Twenty years ago this month, a quiet revolution began. Standards never come easily, but after years of backroom meetings between U.S. and Japanese manufacturers, the Musical Instrument Digital Interface (MIDI) was first publicly demonstrated to the public at the 1983 Winter NAMM show.
MIDI had its beginnings two years earlier, when Sequential Circuits founder Dave Smith — based on his meetings with visionaries such as Tom Oberheim and Roland’s Ikutaro Kakehashi — presented a paper at the 1981 New York AES for USI, a Universal Synthesizer Interface. USI proposed a common note-on/note-off communications protocol between electronic instruments from different manufacturers. Meanwhile, similar efforts were under way by Japanese manufacturers (notably Roland, Yamaha, Korg and Kawai), and, in a rare example of insight and cooperation, U.S. and overseas companies began working together to refine USI into the more powerful MIDI standard.
There were other synth-control systems available at the time, ranging from the limited scope of simple control voltage and gate schemes to the elaborate Oberheim System, which combined that company’s proprietary sequencer with its drum machines and synths. However, no other protocol offered the depth and universal compatibility of what has become known as MIDI.
At NAMM in January 1983, Dave Smith used a Sequential Prophet-600 to control a Roland Jupiter-6 synth. At the time, no one imagined the importance of this event.
As computers became affordable and more powerful, MIDI became a staple in studios, along with growing racks of keyboards, drum machines, sequencers and samplers. Soon, control rooms themselves were expanded to house all of this performance gear and provide a central nest to create entire works. Low-cost synchronizers (SMPTE and FSK) locked MIDI tracks to multitracks, leading to the concept of the project studio.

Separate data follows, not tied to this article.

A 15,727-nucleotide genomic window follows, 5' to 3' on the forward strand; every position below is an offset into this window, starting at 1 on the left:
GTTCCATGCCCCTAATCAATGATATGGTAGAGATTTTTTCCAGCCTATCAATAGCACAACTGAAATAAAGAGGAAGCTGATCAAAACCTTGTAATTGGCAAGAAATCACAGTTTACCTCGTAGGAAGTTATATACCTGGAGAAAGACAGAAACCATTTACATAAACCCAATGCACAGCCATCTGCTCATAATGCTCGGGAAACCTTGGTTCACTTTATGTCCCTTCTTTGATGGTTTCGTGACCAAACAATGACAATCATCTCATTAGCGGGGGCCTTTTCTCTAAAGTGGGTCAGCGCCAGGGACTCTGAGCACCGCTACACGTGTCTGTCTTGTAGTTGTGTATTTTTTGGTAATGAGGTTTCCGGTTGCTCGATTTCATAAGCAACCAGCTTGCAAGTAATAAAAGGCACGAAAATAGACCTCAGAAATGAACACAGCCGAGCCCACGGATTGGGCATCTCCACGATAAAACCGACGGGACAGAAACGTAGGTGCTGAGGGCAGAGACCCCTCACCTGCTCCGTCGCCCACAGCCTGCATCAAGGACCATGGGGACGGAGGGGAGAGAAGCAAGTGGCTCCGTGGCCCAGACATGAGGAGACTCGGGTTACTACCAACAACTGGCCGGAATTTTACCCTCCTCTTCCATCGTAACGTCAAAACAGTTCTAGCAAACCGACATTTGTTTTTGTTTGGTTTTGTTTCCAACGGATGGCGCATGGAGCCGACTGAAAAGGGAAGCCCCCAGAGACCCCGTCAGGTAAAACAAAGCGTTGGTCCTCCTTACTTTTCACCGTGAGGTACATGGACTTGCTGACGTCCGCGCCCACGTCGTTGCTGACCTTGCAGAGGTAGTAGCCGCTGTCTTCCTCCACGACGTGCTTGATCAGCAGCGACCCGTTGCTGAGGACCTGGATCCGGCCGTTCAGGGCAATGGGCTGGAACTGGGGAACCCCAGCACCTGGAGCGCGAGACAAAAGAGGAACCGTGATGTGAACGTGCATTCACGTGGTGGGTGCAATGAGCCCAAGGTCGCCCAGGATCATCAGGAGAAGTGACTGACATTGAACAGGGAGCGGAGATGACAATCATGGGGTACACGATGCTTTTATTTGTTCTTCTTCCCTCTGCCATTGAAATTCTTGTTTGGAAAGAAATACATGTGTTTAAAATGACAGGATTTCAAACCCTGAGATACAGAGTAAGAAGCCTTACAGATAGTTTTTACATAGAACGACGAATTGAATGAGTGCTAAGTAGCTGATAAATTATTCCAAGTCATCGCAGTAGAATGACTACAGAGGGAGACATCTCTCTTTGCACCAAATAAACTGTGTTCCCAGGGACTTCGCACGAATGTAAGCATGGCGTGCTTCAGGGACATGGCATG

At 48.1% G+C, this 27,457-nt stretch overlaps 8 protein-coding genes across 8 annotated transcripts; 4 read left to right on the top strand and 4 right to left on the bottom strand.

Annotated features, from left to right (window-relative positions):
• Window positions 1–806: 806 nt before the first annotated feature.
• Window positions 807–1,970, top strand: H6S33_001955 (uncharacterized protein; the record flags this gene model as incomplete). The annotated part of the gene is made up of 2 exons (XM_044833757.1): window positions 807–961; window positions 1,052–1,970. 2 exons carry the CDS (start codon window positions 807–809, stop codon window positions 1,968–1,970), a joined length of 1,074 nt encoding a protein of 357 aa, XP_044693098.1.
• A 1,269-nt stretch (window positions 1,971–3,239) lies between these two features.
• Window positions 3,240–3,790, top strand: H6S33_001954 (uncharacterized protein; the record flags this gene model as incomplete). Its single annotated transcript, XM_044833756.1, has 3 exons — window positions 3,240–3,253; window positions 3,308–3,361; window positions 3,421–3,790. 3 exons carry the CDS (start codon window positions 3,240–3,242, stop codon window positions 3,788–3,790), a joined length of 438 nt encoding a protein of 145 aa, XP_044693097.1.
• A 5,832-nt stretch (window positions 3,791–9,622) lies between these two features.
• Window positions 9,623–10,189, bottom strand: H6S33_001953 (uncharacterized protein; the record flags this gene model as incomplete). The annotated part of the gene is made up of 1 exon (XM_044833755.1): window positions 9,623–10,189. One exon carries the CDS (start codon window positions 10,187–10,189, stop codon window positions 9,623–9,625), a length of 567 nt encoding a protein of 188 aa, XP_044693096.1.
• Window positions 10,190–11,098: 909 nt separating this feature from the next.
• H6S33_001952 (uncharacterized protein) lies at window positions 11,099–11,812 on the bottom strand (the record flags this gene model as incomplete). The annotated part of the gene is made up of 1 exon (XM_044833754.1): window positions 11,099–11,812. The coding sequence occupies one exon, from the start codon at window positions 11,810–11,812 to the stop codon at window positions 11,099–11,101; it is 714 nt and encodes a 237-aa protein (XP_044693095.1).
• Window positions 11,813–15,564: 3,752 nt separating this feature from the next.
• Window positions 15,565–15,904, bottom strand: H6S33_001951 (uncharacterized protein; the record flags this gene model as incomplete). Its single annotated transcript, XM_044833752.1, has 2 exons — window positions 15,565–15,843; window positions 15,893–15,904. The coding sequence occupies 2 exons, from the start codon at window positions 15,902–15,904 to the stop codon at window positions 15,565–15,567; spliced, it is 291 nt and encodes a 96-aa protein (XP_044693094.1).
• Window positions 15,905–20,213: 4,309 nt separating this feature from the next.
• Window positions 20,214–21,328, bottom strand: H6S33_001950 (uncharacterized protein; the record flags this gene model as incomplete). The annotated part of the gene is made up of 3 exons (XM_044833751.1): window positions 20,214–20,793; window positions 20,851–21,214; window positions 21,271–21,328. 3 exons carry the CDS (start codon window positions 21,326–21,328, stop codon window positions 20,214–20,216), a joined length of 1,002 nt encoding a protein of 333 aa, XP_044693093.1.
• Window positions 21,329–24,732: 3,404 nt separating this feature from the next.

As time went on, the MIDI spec continued its evolution, adding features such as MIDI sample dump, MIDI time code (MTC), MIDI show control, MIDI machine control (MMC) and the flexibility of system exclusive (Sysex) messages that allow manufacturers to “personalize” MIDI control to suit any particular piece of hardware.
Another offshoot, General MIDI, standardized the assignment of MIDI channels to particular instruments and — combined with the universally readable sequences contained in standard MIDI files — opened the door for the widespread use of MIDI in computer games, multimedia, karaoke and Internet applications.
Combining MIDI-sequencing capabilities with DAWs allowed musicians to edit and manipulate vocals and acoustic instruments in the same manner as MIDI tracks, but also provided new avenues of creative exploration, especially in the area of effects automation.
The forays of MIDI into the consumer arena were far less successful — does anybody even remember the 1988 CD+MIDI format? Yet even on the MI/pro side, MIDI has had many critics, calling for the creation of a faster, wider-bandwidth MIDI-2 spec; but so far, nothing’s materialized. Now, 20 years later, MIDI is still with us. Standards never come easy, and an entire industry owes a debt of thanks to the hard work of many individuals and manufacturers who contributed to MIDI’s birth, growth and expansion.